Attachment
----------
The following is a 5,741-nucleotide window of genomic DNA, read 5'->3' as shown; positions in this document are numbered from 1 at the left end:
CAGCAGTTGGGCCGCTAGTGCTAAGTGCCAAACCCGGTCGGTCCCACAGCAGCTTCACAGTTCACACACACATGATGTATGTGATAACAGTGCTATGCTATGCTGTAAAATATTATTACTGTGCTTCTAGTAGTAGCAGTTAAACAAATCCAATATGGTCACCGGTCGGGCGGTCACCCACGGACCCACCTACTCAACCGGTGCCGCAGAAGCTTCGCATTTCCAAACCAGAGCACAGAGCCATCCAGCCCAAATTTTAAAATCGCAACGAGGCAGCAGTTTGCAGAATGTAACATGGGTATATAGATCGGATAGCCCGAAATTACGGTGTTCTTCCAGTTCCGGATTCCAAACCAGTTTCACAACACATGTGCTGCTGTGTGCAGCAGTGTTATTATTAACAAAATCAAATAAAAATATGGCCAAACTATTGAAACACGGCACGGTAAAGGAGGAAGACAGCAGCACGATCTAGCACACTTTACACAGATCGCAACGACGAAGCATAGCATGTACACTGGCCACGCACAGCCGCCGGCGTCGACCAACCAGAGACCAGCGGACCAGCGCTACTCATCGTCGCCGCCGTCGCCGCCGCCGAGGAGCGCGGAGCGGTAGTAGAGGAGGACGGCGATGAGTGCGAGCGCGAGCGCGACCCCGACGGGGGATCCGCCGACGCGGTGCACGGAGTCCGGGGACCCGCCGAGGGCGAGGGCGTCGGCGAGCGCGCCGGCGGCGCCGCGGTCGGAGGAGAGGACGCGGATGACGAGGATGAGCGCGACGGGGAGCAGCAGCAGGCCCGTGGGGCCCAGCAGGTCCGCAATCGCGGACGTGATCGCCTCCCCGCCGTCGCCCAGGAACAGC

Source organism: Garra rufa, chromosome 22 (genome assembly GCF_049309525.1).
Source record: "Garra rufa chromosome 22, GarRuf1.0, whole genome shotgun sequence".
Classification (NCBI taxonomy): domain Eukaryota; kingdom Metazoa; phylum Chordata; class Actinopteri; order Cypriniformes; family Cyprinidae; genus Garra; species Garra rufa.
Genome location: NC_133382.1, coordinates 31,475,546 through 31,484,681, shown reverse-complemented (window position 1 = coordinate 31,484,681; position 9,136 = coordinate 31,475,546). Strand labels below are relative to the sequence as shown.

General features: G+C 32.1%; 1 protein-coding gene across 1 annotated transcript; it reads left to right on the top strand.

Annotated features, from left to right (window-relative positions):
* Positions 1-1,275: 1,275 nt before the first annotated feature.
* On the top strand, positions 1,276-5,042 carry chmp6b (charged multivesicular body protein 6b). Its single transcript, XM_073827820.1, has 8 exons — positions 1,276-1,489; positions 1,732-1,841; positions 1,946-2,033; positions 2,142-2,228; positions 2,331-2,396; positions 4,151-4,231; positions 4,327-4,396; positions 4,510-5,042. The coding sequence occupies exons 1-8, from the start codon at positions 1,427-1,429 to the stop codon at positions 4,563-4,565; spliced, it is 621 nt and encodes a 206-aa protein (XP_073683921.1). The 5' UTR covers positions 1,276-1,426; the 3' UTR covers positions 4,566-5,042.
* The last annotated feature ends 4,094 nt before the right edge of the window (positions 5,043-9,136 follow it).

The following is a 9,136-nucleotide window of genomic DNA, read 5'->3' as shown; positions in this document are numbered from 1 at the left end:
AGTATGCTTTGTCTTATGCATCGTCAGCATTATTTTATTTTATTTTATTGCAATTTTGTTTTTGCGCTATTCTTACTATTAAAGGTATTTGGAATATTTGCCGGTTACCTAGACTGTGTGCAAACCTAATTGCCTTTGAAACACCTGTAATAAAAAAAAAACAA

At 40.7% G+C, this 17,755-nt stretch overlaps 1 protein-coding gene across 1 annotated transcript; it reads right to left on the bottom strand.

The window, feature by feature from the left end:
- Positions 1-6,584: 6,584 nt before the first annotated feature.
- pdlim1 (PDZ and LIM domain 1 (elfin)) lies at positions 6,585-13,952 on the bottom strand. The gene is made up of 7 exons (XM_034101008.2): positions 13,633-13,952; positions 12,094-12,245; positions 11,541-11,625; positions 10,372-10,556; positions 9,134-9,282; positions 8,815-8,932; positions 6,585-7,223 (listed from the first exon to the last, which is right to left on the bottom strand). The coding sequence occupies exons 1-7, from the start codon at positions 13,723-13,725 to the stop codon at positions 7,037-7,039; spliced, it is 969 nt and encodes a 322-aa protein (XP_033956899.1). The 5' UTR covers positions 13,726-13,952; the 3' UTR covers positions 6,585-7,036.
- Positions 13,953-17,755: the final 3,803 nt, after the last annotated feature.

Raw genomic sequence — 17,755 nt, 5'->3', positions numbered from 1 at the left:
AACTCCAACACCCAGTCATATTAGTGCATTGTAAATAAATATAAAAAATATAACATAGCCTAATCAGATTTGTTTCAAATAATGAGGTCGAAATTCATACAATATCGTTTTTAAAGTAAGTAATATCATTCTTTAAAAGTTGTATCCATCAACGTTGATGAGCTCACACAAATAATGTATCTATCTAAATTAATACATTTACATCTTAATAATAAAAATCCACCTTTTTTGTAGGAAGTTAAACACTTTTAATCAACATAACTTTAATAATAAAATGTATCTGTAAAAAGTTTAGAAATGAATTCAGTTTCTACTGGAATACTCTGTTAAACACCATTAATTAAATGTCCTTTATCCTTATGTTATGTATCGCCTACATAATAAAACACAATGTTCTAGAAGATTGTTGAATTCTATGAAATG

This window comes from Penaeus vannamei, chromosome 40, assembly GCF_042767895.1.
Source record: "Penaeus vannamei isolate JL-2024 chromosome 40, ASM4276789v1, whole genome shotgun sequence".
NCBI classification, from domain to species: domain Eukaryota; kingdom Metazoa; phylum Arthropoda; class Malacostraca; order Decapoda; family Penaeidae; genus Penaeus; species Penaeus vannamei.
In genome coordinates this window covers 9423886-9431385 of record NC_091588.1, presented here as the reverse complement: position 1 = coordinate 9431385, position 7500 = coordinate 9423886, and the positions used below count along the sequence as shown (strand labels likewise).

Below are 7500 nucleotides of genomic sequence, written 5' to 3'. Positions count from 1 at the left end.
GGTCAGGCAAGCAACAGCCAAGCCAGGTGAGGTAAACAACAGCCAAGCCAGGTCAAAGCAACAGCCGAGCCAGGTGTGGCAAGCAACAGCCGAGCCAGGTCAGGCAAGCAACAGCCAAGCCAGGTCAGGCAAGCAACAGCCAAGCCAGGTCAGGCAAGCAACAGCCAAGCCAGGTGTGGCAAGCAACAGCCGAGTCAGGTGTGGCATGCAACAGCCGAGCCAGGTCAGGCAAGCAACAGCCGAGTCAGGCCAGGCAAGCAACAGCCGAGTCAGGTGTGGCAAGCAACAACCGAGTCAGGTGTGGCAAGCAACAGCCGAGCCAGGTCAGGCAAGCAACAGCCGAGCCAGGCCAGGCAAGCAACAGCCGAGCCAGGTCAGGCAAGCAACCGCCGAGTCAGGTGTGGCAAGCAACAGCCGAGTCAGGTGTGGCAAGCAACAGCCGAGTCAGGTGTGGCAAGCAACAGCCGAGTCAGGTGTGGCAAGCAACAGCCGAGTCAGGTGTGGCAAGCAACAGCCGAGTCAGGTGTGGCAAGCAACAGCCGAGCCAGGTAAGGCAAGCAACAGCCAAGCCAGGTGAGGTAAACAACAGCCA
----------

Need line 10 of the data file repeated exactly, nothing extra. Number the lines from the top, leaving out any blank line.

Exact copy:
* On the top strand, positions 1,276-5,042 carry chmp6b (charged multivesicular body protein 6b). Its single transcript, XM_073827820.1, has 8 exons — positions 1,276-1,489; positions 1,732-1,841; positions 1,946-2,033; positions 2,142-2,228; positions 2,331-2,396; positions 4,151-4,231; positions 4,327-4,396; positions 4,510-5,042. The coding sequence occupies exons 1-8, from the start codon at positions 1,427-1,429 to the stop codon at positions 4,563-4,565; spliced, it is 621 nt and encodes a 206-aa protein (XP_073683921.1). The 5' UTR covers positions 1,276-1,426; the 3' UTR covers positions 4,566-5,042.